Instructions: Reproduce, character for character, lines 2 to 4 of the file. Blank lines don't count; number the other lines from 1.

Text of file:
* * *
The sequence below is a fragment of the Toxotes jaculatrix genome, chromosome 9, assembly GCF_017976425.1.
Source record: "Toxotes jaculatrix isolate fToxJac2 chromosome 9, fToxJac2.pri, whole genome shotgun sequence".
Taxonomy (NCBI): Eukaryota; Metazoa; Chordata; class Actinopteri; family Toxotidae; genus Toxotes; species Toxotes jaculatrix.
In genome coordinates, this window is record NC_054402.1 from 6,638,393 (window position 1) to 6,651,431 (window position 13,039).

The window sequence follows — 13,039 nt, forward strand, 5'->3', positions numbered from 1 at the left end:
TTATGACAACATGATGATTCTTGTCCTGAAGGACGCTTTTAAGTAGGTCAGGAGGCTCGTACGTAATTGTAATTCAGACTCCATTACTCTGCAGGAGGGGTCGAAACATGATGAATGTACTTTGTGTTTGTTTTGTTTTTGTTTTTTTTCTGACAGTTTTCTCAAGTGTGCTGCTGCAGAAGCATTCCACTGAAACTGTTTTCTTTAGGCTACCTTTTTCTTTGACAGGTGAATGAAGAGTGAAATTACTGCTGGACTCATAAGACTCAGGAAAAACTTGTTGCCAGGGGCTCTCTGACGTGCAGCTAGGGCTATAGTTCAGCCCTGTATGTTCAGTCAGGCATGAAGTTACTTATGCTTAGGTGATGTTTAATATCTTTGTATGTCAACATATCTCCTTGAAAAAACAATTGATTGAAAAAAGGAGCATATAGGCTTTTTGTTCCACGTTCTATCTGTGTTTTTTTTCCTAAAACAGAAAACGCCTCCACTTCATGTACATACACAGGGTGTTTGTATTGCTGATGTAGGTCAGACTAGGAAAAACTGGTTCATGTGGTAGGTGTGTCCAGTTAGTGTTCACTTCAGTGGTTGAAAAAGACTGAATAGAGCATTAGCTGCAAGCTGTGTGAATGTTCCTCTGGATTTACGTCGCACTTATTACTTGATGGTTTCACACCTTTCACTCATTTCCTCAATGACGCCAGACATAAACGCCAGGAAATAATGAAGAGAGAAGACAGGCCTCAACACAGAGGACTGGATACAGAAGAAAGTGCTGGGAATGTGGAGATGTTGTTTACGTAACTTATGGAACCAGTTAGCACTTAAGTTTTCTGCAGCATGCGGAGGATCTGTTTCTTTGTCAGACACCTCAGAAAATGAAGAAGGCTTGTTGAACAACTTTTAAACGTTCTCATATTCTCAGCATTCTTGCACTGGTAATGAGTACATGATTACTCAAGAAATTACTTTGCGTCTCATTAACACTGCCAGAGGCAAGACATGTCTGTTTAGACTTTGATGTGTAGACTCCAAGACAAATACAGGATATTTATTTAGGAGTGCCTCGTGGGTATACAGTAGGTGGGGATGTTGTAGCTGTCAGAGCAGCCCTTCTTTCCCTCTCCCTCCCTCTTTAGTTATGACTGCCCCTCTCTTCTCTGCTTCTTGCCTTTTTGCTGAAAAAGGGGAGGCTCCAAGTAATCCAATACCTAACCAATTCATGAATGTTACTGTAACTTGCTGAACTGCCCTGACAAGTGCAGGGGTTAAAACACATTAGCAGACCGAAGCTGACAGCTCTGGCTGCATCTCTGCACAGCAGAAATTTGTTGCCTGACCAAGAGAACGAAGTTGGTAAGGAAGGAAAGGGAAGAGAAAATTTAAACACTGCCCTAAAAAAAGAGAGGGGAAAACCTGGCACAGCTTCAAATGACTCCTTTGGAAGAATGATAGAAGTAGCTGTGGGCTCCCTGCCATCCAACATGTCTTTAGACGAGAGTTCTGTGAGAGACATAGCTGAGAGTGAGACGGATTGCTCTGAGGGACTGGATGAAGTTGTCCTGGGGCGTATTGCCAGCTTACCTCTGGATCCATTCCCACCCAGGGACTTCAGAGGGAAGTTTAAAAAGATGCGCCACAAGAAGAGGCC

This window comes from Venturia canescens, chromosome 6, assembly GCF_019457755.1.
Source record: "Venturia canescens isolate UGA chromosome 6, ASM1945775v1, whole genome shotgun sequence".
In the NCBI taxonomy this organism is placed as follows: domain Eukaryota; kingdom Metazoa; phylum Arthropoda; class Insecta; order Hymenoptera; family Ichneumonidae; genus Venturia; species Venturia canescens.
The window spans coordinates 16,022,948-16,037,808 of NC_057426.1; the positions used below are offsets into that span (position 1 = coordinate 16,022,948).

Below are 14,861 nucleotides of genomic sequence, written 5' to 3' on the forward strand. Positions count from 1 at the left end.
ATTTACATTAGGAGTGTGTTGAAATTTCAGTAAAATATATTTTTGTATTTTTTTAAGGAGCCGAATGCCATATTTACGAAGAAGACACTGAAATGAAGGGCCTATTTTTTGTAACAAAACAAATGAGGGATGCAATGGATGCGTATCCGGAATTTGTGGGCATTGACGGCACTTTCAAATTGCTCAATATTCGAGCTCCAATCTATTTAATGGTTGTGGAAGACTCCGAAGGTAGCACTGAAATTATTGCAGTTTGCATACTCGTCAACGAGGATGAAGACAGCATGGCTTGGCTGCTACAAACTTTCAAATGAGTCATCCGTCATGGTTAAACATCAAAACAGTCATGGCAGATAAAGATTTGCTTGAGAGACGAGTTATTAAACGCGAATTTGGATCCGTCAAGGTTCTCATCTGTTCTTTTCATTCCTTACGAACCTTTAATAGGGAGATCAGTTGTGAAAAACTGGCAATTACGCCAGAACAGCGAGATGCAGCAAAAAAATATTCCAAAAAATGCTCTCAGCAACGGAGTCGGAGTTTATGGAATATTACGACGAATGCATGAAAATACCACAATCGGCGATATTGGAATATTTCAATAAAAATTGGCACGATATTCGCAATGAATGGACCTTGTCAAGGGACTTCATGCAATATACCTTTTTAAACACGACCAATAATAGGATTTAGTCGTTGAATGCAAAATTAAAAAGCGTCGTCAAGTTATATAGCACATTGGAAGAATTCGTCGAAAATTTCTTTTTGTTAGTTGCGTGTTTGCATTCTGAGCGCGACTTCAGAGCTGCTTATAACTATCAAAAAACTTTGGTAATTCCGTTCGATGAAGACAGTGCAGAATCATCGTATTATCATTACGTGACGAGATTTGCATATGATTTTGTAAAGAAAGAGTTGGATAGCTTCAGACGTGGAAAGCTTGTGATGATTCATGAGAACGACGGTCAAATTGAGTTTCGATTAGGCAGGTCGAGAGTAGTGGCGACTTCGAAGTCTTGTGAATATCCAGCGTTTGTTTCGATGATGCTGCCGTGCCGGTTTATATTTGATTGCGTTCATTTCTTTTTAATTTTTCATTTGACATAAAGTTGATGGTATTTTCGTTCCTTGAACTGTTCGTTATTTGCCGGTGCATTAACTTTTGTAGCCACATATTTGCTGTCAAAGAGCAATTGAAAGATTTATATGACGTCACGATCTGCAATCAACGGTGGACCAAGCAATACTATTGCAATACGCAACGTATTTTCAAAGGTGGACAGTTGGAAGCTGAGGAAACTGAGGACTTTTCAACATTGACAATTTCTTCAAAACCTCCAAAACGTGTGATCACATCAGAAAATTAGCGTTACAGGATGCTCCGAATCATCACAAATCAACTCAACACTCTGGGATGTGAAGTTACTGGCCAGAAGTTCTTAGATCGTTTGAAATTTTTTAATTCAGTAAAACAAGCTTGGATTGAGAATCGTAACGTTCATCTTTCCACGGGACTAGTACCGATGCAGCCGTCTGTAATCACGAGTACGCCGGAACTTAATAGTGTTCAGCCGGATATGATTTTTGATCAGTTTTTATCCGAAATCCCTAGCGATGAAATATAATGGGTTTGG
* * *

Source record: "Toxotes jaculatrix isolate fToxJac2 chromosome 9, fToxJac2.pri, whole genome shotgun sequence".
Taxonomy (NCBI): Eukaryota; Metazoa; Chordata; class Actinopteri; family Toxotidae; genus Toxotes; species Toxotes jaculatrix.
In genome coordinates, this window is record NC_054402.1 from 6,638,393 (window position 1) to 6,651,431 (window position 13,039).